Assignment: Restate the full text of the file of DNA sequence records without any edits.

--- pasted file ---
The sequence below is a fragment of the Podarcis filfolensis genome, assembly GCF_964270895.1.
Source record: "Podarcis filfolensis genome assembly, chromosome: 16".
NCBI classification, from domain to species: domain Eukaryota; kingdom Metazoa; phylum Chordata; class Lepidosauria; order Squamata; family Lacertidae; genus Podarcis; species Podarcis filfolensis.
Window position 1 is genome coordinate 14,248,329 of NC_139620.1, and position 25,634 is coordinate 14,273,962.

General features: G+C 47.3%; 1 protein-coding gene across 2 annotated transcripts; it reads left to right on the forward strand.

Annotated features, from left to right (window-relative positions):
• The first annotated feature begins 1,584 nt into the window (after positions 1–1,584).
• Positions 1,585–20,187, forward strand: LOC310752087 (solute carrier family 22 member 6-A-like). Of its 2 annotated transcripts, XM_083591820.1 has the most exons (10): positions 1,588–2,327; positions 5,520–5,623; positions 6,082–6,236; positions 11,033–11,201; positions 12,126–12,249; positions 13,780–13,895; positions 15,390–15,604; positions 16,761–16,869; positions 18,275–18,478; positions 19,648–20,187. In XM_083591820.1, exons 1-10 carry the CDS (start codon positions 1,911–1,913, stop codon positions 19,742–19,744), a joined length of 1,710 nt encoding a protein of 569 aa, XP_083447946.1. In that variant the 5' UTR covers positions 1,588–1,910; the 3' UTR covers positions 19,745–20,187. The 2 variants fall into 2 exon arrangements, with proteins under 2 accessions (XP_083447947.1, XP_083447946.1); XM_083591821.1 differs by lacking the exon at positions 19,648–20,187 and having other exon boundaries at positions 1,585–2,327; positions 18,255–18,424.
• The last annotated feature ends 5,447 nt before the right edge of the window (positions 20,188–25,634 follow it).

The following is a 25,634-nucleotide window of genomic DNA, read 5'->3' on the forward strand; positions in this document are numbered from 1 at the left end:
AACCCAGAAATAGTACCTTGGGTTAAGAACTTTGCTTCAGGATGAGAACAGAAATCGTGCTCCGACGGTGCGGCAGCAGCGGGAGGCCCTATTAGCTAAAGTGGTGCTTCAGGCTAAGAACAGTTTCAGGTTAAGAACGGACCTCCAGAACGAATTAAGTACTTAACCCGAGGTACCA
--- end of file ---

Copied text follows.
The sequence below is a fragment of the Podarcis filfolensis genome, assembly GCF_964270895.1.
Source record: "Podarcis filfolensis genome assembly, chromosome: 16".
NCBI classification, from domain to species: domain Eukaryota; kingdom Metazoa; phylum Chordata; class Lepidosauria; order Squamata; family Lacertidae; genus Podarcis; species Podarcis filfolensis.
Window position 1 is genome coordinate 14,248,329 of NC_139620.1, and position 25,634 is coordinate 14,273,962.

General features: G+C 47.3%; 1 protein-coding gene across 2 annotated transcripts; it reads left to right on the forward strand.

Annotated features, from left to right (window-relative positions):
• The first annotated feature begins 1,584 nt into the window (after positions 1–1,584).
• Positions 1,585–20,187, forward strand: LOC310752087 (solute carrier family 22 member 6-A-like). Of its 2 annotated transcripts, XM_083591820.1 has the most exons (10): positions 1,588–2,327; positions 5,520–5,623; positions 6,082–6,236; positions 11,033–11,201; positions 12,126–12,249; positions 13,780–13,895; positions 15,390–15,604; positions 16,761–16,869; positions 18,275–18,478; positions 19,648–20,187. In XM_083591820.1, exons 1-10 carry the CDS (start codon positions 1,911–1,913, stop codon positions 19,742–19,744), a joined length of 1,710 nt encoding a protein of 569 aa, XP_083447946.1. In that variant the 5' UTR covers positions 1,588–1,910; the 3' UTR covers positions 19,745–20,187. The 2 variants fall into 2 exon arrangements, with proteins under 2 accessions (XP_083447947.1, XP_083447946.1); XM_083591821.1 differs by lacking the exon at positions 19,648–20,187 and having other exon boundaries at positions 1,585–2,327; positions 18,255–18,424.
• The last annotated feature ends 5,447 nt before the right edge of the window (positions 20,188–25,634 follow it).

The following is a 25,634-nucleotide window of genomic DNA, read 5'->3' on the forward strand; positions in this document are numbered from 1 at the left end:
AACCCAGAAATAGTACCTTGGGTTAAGAACTTTGCTTCAGGATGAGAACAGAAATCGTGCTCCGACGGTGCGGCAGCAGCGGGAGGCCCTATTAGCTAAAGTGGTGCTTCAGGCTAAGAACAGTTTCAGGTTAAGAACGGACCTCCAGAACGAATTAAGTACTTAACCCGAGGTACCA